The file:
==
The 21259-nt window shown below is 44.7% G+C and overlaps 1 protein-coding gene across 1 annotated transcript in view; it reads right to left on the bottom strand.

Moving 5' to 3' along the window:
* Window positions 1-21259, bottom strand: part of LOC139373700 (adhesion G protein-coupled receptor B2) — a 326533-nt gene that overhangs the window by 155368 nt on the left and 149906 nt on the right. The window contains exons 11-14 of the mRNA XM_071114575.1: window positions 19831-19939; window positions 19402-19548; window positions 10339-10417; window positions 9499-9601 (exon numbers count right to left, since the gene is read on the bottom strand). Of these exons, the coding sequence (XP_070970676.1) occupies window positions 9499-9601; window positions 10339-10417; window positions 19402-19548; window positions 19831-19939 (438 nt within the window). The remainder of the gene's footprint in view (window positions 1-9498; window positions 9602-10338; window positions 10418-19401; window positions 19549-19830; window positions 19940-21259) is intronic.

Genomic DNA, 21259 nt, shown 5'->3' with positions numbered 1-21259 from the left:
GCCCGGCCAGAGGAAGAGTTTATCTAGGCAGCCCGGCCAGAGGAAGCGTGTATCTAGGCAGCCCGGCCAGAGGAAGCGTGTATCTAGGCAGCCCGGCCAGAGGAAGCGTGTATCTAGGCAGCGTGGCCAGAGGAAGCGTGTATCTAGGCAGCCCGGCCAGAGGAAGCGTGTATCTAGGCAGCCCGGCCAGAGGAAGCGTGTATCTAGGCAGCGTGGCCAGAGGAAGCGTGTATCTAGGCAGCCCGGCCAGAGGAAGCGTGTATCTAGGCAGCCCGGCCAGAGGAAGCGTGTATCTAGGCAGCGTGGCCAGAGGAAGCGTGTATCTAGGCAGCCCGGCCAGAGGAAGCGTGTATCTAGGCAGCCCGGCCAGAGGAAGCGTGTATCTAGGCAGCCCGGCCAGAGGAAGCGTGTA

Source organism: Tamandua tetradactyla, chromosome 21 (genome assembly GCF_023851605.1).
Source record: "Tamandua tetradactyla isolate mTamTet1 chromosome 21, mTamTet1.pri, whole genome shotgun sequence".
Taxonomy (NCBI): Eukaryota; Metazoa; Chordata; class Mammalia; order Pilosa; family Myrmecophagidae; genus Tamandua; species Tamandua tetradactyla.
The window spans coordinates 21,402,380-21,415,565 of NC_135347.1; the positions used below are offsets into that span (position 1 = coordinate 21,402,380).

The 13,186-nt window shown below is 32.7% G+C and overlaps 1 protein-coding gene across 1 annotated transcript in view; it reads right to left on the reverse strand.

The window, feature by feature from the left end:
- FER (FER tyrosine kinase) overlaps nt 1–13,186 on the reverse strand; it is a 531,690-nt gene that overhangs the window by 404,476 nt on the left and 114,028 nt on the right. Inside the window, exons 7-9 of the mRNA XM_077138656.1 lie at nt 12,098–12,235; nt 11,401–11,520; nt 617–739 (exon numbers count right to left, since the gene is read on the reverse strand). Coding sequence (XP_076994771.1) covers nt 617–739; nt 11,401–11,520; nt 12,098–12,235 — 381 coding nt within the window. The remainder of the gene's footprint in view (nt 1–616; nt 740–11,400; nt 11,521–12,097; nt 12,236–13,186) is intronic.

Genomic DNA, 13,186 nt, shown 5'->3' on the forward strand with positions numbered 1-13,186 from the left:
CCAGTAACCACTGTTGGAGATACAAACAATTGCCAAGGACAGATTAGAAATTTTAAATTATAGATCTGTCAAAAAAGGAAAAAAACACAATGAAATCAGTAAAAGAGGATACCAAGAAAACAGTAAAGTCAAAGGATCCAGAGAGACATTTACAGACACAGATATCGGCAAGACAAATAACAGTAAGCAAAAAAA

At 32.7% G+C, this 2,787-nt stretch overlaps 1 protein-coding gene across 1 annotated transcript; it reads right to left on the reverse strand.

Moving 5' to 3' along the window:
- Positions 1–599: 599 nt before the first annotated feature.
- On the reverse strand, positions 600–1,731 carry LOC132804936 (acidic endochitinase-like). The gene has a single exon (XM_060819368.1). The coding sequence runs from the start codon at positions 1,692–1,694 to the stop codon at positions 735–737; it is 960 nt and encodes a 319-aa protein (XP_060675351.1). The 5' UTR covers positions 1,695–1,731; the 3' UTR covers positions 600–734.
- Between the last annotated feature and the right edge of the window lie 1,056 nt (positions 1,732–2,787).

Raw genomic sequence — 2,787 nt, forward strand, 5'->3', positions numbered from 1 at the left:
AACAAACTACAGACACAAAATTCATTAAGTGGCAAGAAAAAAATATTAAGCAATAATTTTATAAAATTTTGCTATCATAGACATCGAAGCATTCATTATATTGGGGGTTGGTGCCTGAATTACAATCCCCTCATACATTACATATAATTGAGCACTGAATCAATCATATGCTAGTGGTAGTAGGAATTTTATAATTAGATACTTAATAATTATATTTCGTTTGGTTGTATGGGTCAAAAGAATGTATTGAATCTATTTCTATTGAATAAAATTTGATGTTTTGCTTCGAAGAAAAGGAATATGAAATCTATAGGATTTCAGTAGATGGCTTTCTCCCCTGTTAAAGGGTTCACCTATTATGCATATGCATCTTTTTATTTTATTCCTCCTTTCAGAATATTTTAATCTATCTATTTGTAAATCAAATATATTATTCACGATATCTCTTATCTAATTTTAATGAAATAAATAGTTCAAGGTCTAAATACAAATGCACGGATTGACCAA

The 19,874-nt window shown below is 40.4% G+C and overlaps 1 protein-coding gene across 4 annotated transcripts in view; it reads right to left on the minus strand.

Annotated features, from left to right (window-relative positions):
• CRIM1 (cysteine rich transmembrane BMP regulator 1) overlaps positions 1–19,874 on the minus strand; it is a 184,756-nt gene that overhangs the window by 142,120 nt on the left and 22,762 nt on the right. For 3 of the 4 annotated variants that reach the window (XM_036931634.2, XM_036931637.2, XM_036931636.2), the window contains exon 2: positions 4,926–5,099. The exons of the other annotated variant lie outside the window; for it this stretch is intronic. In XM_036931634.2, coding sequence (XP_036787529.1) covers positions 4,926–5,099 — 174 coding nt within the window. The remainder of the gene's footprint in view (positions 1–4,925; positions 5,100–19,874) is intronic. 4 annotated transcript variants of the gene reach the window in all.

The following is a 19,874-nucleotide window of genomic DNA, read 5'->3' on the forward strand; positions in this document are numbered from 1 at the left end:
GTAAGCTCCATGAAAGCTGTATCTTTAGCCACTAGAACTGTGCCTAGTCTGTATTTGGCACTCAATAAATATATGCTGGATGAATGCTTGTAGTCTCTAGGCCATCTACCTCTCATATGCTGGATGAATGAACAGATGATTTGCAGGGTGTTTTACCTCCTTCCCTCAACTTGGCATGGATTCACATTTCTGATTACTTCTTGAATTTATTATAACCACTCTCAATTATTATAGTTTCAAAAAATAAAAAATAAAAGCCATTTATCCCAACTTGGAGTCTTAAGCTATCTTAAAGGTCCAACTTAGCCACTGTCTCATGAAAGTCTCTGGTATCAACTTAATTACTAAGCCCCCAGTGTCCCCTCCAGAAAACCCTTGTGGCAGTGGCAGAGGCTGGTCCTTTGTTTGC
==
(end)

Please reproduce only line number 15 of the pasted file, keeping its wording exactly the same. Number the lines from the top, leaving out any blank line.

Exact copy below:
At 32.7% G+C, this 2,787-nt stretch overlaps 1 protein-coding gene across 1 annotated transcript; it reads right to left on the reverse strand.